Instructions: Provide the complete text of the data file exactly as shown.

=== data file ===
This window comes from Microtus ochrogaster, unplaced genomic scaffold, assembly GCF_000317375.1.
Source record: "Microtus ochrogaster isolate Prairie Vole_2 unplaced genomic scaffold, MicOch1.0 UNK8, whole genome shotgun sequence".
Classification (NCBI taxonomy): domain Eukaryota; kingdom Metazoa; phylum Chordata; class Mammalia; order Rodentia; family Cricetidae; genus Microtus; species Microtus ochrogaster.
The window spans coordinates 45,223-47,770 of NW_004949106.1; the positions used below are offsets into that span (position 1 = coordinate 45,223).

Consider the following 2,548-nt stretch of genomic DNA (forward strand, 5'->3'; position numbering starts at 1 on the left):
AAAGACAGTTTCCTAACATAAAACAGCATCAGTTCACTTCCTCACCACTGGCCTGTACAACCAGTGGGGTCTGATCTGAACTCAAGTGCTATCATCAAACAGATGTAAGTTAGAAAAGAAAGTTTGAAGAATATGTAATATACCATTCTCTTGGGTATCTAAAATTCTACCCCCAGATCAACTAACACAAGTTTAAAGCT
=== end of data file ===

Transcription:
This window comes from Microtus ochrogaster, unplaced genomic scaffold, assembly GCF_000317375.1.
Source record: "Microtus ochrogaster isolate Prairie Vole_2 unplaced genomic scaffold, MicOch1.0 UNK8, whole genome shotgun sequence".
Classification (NCBI taxonomy): domain Eukaryota; kingdom Metazoa; phylum Chordata; class Mammalia; order Rodentia; family Cricetidae; genus Microtus; species Microtus ochrogaster.
The window spans coordinates 45,223-47,770 of NW_004949106.1; the positions used below are offsets into that span (position 1 = coordinate 45,223).

Consider the following 2,548-nt stretch of genomic DNA (forward strand, 5'->3'; position numbering starts at 1 on the left):
AAAGACAGTTTCCTAACATAAAACAGCATCAGTTCACTTCCTCACCACTGGCCTGTACAACCAGTGGGGTCTGATCTGAACTCAAGTGCTATCATCAAACAGATGTAAGTTAGAAAAGAAAGTTTGAAGAATATGTAATATACCATTCTCTTGGGTATCTAAAATTCTACCCCCAGATCAACTAACACAAGTTTAAAGCT